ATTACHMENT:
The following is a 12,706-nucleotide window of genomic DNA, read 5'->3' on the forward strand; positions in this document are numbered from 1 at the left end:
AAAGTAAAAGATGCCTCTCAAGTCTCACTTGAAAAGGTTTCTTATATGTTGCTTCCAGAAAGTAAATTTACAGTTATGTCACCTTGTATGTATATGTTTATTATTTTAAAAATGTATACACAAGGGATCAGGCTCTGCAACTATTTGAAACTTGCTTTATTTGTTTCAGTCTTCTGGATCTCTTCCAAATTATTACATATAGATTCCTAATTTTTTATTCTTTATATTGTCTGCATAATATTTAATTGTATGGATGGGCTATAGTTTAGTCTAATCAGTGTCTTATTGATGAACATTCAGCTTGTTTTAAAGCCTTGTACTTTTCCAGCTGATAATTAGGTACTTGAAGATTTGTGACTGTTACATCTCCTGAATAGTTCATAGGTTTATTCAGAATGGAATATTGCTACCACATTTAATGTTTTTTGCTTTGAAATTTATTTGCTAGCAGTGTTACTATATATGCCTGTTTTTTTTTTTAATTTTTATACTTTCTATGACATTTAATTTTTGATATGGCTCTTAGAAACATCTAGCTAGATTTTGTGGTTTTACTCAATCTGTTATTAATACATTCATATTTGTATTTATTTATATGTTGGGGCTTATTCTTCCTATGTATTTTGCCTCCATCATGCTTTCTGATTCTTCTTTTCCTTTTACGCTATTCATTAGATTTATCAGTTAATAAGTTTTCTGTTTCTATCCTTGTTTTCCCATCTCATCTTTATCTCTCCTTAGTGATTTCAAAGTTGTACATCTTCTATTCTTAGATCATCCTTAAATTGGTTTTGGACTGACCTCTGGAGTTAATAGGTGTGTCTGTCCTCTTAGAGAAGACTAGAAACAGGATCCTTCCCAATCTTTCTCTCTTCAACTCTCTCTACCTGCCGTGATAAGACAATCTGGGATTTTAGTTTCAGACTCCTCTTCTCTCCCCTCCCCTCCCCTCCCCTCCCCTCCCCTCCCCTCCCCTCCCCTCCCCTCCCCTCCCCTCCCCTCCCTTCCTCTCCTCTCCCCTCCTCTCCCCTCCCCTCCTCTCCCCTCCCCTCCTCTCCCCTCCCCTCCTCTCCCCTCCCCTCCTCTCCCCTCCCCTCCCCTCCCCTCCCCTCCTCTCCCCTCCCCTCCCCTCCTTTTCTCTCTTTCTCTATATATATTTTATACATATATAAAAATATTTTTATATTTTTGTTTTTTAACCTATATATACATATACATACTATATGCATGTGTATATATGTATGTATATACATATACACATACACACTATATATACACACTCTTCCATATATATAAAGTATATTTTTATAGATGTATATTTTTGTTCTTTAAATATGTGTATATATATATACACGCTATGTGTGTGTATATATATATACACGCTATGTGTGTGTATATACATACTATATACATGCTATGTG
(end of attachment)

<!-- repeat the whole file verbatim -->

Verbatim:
The following is a 12,706-nucleotide window of genomic DNA, read 5'->3' on the forward strand; positions in this document are numbered from 1 at the left end:
AAAGTAAAAGATGCCTCTCAAGTCTCACTTGAAAAGGTTTCTTATATGTTGCTTCCAGAAAGTAAATTTACAGTTATGTCACCTTGTATGTATATGTTTATTATTTTAAAAATGTATACACAAGGGATCAGGCTCTGCAACTATTTGAAACTTGCTTTATTTGTTTCAGTCTTCTGGATCTCTTCCAAATTATTACATATAGATTCCTAATTTTTTATTCTTTATATTGTCTGCATAATATTTAATTGTATGGATGGGCTATAGTTTAGTCTAATCAGTGTCTTATTGATGAACATTCAGCTTGTTTTAAAGCCTTGTACTTTTCCAGCTGATAATTAGGTACTTGAAGATTTGTGACTGTTACATCTCCTGAATAGTTCATAGGTTTATTCAGAATGGAATATTGCTACCACATTTAATGTTTTTTGCTTTGAAATTTATTTGCTAGCAGTGTTACTATATATGCCTGTTTTTTTTTTTAATTTTTATACTTTCTATGACATTTAATTTTTGATATGGCTCTTAGAAACATCTAGCTAGATTTTGTGGTTTTACTCAATCTGTTATTAATACATTCATATTTGTATTTATTTATATGTTGGGGCTTATTCTTCCTATGTATTTTGCCTCCATCATGCTTTCTGATTCTTCTTTTCCTTTTACGCTATTCATTAGATTTATCAGTTAATAAGTTTTCTGTTTCTATCCTTGTTTTCCCATCTCATCTTTATCTCTCCTTAGTGATTTCAAAGTTGTACATCTTCTATTCTTAGATCATCCTTAAATTGGTTTTGGACTGACCTCTGGAGTTAATAGGTGTGTCTGTCCTCTTAGAGAAGACTAGAAACAGGATCCTTCCCAATCTTTCTCTCTTCAACTCTCTCTACCTGCCGTGATAAGACAATCTGGGATTTTAGTTTCAGACTCCTCTTCTCTCCCCTCCCCTCCCCTCCCCTCCCCTCCCCTCCCCTCCCCTCCCCTCCCCTCCCCTCCCCTCCCCTCCCTTCCTCTCCTCTCCCCTCCTCTCCCCTCCCCTCCTCTCCCCTCCCCTCCTCTCCCCTCCCCTCCTCTCCCCTCCCCTCCTCTCCCCTCCCCTCCCCTCCCCTCCCCTCCTCTCCCCTCCCCTCCCCTCCTTTTCTCTCTTTCTCTATATATATTTTATACATATATAAAAATATTTTTATATTTTTGTTTTTTAACCTATATATACATATACATACTATATGCATGTGTATATATGTATGTATATACATATACACATACACACTATATATACACACTCTTCCATATATATAAAGTATATTTTTATAGATGTATATTTTTGTTCTTTAAATATGTGTATATATATATACACGCTATGTGTGTGTATATATATATACACGCTATGTGTGTGTATATACATACTATATACATGCTATGTG